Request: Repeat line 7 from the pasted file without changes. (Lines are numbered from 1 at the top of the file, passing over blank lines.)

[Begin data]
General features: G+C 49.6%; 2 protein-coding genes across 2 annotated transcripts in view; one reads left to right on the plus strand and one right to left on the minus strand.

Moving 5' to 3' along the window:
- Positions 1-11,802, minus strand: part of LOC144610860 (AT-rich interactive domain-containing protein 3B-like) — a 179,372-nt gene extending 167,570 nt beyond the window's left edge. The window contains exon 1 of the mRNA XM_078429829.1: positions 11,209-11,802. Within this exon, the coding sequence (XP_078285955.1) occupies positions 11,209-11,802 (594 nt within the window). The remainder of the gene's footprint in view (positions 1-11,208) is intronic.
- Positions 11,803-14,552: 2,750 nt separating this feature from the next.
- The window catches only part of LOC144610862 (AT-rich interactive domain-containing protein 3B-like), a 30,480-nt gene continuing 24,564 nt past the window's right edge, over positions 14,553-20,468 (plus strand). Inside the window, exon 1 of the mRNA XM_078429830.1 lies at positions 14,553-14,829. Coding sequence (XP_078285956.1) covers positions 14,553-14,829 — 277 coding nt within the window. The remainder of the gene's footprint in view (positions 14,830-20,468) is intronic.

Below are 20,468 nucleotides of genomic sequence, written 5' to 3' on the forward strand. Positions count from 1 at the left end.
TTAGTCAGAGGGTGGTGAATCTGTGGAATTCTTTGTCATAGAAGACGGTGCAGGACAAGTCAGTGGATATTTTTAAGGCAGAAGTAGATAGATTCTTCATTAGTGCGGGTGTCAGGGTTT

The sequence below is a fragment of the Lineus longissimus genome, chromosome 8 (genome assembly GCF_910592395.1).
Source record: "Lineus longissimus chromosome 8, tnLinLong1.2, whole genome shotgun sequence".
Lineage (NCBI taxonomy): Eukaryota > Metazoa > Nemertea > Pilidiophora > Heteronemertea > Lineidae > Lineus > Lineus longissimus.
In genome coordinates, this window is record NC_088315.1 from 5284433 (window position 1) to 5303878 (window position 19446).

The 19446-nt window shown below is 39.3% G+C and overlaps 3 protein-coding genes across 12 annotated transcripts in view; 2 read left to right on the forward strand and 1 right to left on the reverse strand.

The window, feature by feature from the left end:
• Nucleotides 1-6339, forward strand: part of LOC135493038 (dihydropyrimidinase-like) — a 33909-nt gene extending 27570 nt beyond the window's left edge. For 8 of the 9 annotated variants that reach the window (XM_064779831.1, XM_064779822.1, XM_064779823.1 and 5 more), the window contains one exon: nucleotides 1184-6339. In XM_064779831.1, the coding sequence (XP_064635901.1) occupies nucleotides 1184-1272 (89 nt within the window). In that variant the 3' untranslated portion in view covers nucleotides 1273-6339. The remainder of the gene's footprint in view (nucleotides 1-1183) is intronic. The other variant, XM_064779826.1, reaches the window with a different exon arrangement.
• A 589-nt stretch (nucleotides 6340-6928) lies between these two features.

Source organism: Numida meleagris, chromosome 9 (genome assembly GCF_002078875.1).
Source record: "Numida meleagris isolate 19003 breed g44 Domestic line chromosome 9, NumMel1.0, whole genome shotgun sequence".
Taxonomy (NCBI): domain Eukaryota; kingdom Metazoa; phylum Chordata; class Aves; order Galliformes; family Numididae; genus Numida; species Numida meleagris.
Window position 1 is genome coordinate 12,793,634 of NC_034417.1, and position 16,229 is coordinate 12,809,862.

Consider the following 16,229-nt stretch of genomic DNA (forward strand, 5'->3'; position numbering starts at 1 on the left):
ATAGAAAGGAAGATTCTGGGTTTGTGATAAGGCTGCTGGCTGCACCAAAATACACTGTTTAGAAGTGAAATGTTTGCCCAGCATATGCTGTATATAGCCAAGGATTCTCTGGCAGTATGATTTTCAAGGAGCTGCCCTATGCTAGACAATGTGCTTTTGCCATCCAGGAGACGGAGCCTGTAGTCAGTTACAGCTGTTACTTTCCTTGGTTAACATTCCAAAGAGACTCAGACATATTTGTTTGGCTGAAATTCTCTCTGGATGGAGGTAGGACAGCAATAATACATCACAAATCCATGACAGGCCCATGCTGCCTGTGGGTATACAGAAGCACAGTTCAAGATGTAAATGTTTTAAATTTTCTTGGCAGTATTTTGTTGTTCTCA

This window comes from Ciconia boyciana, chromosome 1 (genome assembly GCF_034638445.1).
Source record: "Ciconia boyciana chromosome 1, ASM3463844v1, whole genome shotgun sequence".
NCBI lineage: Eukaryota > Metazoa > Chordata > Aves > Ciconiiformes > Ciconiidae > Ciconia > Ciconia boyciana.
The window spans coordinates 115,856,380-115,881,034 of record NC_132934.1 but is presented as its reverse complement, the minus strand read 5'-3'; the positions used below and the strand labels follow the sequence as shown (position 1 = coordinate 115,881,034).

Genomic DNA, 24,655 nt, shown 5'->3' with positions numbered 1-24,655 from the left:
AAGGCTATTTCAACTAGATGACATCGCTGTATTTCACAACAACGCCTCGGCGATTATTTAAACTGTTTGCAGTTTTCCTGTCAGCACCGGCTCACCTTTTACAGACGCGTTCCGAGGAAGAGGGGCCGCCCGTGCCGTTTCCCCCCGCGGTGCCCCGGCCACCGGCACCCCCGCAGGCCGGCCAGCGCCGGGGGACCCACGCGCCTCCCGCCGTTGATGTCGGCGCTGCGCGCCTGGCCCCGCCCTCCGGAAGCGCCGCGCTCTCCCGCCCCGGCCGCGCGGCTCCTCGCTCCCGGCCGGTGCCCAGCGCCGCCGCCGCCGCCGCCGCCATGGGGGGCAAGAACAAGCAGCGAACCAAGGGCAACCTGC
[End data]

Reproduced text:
TTAGTCAGAGGGTGGTGAATCTGTGGAATTCTTTGTCATAGAAGACGGTGCAGGACAAGTCAGTGGATATTTTTAAGGCAGAAGTAGATAGATTCTTCATTAGTGCGGGTGTCAGGGTTT